Journal of Philosophical Logic

, Volume 47, Issue 1, pp 95–121 | Cite as

Modeling Unicorns and Dead Cats: Applying Bressan’s ML ν to the Necessary Properties of Non-existent Objects

  • Tyke NunezEmail author


Should objects count as necessarily having certain properties, despite their not having those properties when they do not exist? For example, should a cat that passes out of existence, and so no longer is a cat, nonetheless count as necessarily being a cat? In this essay I examine different ways of adapting Aldo Bressan’s ML ν so that it can accommodate an affirmative answer to these questions. Anil Gupta, in The Logic of Common Nouns, creates a number of languages that have a kinship with Bressan’s ML ν , three of which are also tailored to affirmatively answering these questions. After comparing their languages, I argue that metaphysicians and philosophers of language should prefer ML ν to Gupta’s languages in most applications because it can accommodate essential properties, like being a cat, while being more uniform and less cumbersome.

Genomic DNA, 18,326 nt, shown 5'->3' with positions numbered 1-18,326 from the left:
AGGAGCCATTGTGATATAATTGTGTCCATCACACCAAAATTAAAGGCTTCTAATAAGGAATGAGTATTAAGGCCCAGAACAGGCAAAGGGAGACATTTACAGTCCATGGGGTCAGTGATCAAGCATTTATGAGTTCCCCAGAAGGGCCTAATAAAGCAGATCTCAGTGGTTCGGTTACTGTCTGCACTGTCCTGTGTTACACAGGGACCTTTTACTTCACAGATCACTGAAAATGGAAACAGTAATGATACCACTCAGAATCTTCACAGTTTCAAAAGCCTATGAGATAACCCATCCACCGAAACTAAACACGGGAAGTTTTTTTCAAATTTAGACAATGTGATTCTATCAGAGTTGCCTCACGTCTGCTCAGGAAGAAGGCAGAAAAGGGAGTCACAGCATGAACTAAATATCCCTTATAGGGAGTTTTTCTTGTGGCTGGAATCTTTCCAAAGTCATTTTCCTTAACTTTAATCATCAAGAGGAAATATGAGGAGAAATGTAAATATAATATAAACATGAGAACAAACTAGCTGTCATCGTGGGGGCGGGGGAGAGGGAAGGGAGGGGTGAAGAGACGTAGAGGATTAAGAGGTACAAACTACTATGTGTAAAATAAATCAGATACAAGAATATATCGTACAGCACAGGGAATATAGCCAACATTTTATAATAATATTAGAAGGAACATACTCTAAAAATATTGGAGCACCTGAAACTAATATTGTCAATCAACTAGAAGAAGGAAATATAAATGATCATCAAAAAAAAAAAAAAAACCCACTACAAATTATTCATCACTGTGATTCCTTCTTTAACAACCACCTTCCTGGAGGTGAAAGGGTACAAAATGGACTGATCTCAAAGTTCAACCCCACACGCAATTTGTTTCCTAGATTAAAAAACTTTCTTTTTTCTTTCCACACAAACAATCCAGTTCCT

Intensional logic Non-existent objects Essential properties Sortals Logic of common nouns Aldo Bressan Anil Gupta MLv Richard Montague Absolute concept Sort Substance sort Principle of identity 



My research into Bressan’s and Gupta’s languages began with a semester of funding as the Allan Ross Anderson fellow in the spring of 2008. During this time the essay began to take shape under the patient guidance of Nuel Belnap, to whom I am very grateful. I should also note that during the revision process, an anonymous reviewer at JPL offered truly exceptional feedback that substantially improved the final version of the essay. In addition, Shawn Standefer and Anil Gupta gave me helpful comments through out the process.


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Copyright information

© Springer Science+Business Media Dordrecht 2017

Authors and Affiliations

  1. 1.Washington University in St. LouisSt. LouisUSA

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